Oral history interview with Bradford Lyttle, 2000

 

Name
Lyttle, Bradford (Interviewee)
Michaels, Sheila, 1939-2017 (Interviewer)
Title
Oral history interview with Bradford Lyttle, 2000
Other Titles
Reminiscences of Bradford Lyttle, 2000; Oral history of Bradford Lyttle, 2000
Abstract
Lyttle begins this interview by discussing his father, a Unitarian minister from Cleveland, Ohio and his mother, an activist from Brooklyn, New York. Lyttle cites stories of his mother's experience with Frederick Douglass, the Underground Railroad, and the radical humanitarian movement as early influences. Lyttle goes on to describe his childhood and adolescence in Hyde Park, Chicago. Lyttle explai ns his engagement with the Congress of Racial Equality (CORE), which began in high school and increased throughout his undergraduate studies at Earlham College, Indiana. Lyttle discusses the nature of protests in Indiana, the Ku Klux Klan, and the influence of his roommate, conscientious objector James Otsuka. In the next portion of the interview, Lyttle delves into his decision to participate in anti-war activism of the late 1950s and early 1960s. He describes being held in the United States Medical Center for Federal Prisoners as a conscientious objector to the Korean War, and discusses his experience traveling abroad after being released. He discusses his work for the American Friends Service Committee (AFSC) as well as his participation in anti-nuclear demonstrations and the San Francisco-to-Moscow Walk for Peace. The remainder of this interview pertains to Lyttle's postgraduate pursuits and later life. Lyttle describes the publication of the Speak Truth to Power pamphlet and his experiences in the Department of Political Science at the University of Chicago. Lastly, Lyttle describes the policing and gentrification of Chicago as it relates to the University of Chicago, and his founding the United States Pacifist Party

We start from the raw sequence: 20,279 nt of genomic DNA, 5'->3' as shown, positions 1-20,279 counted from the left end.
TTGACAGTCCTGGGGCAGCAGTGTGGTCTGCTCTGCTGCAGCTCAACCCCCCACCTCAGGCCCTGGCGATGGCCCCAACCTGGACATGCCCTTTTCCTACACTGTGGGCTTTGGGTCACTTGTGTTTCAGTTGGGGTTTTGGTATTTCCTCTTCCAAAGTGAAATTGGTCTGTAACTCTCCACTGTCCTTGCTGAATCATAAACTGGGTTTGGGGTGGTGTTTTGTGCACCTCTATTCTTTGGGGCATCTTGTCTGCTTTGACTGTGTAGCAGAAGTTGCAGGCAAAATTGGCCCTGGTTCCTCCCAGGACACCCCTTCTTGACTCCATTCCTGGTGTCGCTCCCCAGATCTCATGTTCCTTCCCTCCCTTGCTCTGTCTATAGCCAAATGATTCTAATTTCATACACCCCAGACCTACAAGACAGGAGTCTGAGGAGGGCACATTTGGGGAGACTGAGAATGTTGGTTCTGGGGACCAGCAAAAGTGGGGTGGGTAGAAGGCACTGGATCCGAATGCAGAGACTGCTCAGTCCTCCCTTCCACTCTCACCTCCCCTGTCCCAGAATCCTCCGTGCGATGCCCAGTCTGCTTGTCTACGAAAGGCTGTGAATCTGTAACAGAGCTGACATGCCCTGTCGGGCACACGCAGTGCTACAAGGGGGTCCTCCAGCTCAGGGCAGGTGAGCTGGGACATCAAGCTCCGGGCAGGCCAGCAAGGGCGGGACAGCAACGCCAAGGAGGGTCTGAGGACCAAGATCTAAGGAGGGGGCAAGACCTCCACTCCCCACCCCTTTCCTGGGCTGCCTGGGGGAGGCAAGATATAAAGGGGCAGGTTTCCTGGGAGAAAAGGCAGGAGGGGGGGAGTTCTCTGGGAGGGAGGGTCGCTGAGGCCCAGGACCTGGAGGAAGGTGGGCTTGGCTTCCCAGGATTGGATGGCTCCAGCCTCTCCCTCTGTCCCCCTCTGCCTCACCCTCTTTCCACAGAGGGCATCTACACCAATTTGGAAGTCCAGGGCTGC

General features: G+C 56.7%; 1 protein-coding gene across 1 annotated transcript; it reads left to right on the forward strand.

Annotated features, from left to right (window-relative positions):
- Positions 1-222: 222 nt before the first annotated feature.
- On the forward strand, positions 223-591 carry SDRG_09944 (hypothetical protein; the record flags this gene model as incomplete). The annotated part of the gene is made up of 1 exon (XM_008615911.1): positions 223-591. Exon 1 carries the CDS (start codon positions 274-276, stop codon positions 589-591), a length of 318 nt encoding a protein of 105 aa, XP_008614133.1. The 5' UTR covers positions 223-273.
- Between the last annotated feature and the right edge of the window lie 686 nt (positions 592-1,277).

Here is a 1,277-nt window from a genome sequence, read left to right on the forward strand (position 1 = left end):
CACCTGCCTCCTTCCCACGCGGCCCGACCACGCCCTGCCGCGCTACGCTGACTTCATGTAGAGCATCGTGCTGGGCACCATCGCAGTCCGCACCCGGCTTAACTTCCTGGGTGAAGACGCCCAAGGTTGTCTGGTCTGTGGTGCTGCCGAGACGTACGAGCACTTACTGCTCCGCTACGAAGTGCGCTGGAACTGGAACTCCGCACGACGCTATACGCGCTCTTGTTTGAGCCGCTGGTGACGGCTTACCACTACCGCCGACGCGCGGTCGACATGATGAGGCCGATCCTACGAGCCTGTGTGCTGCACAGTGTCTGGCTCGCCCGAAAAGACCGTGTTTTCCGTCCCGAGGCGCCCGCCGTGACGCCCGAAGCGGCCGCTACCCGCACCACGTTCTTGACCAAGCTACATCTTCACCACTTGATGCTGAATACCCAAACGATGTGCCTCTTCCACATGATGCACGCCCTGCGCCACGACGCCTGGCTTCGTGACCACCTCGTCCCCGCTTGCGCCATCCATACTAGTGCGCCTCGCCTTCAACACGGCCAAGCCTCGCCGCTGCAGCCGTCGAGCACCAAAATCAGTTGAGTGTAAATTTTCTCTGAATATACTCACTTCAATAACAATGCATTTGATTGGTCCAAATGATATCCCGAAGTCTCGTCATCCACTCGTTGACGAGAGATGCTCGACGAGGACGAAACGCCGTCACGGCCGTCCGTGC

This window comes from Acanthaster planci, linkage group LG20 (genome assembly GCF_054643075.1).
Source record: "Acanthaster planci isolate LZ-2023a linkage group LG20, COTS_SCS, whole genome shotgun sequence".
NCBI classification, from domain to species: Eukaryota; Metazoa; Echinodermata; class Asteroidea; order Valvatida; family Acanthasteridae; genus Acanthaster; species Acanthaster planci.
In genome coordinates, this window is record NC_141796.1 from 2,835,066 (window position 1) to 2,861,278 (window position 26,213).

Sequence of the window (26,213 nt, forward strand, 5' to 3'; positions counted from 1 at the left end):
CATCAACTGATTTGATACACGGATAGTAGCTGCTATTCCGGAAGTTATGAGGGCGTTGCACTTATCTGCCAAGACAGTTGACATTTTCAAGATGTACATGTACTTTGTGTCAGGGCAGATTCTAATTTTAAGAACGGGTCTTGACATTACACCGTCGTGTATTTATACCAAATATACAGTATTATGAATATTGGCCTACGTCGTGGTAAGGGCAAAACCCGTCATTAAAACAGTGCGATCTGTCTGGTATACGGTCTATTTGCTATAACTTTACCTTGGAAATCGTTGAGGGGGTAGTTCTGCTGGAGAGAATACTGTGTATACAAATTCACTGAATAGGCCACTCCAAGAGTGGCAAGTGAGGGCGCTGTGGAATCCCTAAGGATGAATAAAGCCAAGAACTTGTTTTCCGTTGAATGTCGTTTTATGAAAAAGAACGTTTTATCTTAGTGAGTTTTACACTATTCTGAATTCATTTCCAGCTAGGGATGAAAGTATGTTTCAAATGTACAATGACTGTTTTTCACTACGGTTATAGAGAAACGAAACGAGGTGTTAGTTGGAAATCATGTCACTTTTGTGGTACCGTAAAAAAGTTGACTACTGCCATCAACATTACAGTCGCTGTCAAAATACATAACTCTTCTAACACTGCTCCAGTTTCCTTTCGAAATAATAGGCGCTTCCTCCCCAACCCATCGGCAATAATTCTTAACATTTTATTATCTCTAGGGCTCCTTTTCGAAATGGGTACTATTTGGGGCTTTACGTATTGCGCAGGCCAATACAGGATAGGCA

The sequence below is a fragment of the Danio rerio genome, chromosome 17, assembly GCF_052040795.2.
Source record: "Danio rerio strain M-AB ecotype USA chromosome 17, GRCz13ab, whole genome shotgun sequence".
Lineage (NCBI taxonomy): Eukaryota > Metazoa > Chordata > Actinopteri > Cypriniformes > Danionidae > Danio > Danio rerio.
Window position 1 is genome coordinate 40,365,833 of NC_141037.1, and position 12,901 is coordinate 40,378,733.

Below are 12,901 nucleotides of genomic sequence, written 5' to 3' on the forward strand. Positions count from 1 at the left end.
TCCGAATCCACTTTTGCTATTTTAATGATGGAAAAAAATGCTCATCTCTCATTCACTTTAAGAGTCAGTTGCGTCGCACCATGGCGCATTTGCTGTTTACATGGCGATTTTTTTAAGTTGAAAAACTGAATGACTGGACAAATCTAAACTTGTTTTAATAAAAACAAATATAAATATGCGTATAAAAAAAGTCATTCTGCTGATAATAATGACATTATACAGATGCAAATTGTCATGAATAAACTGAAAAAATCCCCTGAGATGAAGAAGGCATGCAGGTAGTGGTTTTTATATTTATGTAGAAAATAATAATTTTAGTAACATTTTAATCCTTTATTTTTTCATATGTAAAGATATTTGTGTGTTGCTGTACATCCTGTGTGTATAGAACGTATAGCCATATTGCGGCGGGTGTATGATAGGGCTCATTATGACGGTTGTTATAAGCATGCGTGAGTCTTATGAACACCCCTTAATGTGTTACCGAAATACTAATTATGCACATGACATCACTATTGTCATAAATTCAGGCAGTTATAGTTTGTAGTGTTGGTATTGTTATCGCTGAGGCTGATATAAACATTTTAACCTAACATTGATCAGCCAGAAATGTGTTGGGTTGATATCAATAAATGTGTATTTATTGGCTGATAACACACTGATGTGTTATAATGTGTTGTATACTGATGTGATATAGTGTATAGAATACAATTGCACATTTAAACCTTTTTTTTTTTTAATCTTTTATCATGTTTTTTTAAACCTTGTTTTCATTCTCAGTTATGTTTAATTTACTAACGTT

Collection Name
Sheila Michaels civil rights organization oral history collection
Subjects
Pacifism; Peace movements--History--20th century.--United States; Imprisonment--United States; Draft resisters; Lyttle, Bradford; Committee for Nonviolent Action; Congress of Racial Equality; American Friends Service Committee
Format
oral histories
Genre
Interviews
Date
2000
Physical Description
125 pages
Note (Biographical)
Bradford Lyttle is an American peace activist. Lyttle was born 1927 in Chicago, Illinois to a politically active family and attended Hyde Park High School and Earlham College in Richmond, Indiana. He studied American Literature and Political Science i n postgraduate programs at the University of Chicago. Lyttle joined the Committee for Non-Violent Action (CNVA) in the 1950s. Through the CNVA, Lyttle led several peace walks: the San Francisco-to-Moscow Walk from 1960-1961; from Nashville, Tennessee to Washington, D.C. in 1962; and the Quebec-to-Guantanamo Walk of 1963. In 1974, Lyttle moved to New York City. In 1983, Lyttle founded the United States Pacifist Party, with which he ran for president in 1984 and 1996. By the 2020s, he again lived in Chicago
Note
Interviewed by Sheila Michaels on September 1, 2000
Note (Provenance)
Sheila Michaels, Gift circa 2000-2005
Language
English
Library Location
Columbia Center for Oral History, Columbia University
Browse Location’s Digital Content
Catalog Record
11604195
Also In
Oral History Archives at Columbia
Time-Based Media
Time-Based Media
Persistent URL
https://dx.doi.org/10.7916/d8-ncp6-9427
Related URLs
Available digital content for this interview.